Tens of thousands lined the streets of the Sandton business district to hail the Bafana Bafana national team, draping themselves in flags and honking the ear-splitting vuvuzela trumpets as the team came past on an open-top bus.
There were similar scenes throughout Johannesburg's northern suburbs, as office workers left their buildings and lined the streets to blow vuvuzelas and wave South African flags, as passing cars tooted their horns.
Some wore clown wigs in national colours, and others had makarapas -- hard hats carved and painted into the shape of footballers and flags.
Schoolchildren were dismissed at midday for a special month-long World Cup holiday, bringing many youngsters on to the sidewalk with their parents for the festivities.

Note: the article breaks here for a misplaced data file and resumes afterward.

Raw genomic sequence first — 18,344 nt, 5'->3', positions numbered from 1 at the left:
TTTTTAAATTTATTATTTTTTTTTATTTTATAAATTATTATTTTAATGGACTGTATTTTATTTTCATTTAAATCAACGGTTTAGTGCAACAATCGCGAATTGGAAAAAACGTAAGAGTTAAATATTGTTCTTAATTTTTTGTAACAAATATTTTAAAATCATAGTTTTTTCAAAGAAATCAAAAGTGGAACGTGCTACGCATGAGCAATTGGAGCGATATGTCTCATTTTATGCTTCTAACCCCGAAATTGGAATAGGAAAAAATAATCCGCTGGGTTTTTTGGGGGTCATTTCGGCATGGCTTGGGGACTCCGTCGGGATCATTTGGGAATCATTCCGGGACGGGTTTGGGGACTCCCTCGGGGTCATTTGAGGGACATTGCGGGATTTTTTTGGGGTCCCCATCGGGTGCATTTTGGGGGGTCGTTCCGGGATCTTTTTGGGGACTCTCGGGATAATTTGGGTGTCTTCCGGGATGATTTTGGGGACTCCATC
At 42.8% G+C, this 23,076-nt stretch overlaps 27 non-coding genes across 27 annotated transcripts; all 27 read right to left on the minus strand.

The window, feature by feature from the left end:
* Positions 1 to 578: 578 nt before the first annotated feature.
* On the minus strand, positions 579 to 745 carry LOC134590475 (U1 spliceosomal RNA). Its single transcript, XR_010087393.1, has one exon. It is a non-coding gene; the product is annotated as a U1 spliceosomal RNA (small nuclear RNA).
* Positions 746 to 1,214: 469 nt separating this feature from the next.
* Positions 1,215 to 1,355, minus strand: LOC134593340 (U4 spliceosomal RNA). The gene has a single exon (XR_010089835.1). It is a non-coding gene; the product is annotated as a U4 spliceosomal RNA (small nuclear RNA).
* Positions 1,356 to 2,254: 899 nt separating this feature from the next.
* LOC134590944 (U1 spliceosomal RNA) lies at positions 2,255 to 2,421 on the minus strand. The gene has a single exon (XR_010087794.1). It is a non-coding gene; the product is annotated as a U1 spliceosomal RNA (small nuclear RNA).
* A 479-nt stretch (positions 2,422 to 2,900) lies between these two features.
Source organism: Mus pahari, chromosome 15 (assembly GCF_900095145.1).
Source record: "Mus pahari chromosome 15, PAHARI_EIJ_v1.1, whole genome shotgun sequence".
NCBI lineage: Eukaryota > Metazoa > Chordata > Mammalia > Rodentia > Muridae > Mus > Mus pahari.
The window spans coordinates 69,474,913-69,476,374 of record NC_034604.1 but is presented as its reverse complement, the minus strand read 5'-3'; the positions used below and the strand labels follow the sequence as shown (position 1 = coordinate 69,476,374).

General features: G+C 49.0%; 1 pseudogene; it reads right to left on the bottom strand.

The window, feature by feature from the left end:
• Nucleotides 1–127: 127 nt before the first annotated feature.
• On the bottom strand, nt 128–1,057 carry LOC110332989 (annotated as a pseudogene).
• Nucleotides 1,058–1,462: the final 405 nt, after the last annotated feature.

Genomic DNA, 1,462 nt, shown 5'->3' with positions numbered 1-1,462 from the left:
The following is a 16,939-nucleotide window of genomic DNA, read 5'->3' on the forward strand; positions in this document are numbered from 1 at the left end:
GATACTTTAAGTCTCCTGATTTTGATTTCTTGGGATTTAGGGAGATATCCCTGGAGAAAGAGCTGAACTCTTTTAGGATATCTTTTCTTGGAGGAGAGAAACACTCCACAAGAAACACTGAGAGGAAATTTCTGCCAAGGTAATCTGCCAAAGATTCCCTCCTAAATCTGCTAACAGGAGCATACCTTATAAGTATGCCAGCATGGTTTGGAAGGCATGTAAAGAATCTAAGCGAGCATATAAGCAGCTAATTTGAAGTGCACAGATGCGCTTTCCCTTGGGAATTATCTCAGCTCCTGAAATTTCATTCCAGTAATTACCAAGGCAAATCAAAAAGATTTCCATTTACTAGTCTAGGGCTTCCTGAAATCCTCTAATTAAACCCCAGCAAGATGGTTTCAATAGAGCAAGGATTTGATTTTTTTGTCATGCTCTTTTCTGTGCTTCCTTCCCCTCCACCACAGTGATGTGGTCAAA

The noise from the plastic vuvuzela horns, set to become one of the main talking points of the tournament, drowned out all conversation -- including attempts by television journalists to deliver two-way reports to their studio.
Thousands also poured into the streets of Cape Town to answer a call on the radio to blow their vuvuzelas at lunchtime.
Zanele Ntuli, communication and events officer at a Cape Town NGO, joined workers who spilled out of offices around parliament, wearing a green fake fur Alice band with two South African flags sticking out the top.
"It was a national call to have a vuvuzela moment," he said.
"Never in my life did I think this would come to Africa, let alone South Africa."
|Your name: *|
|Your email: *|
|Recepient's email: *|
|Enter code: *|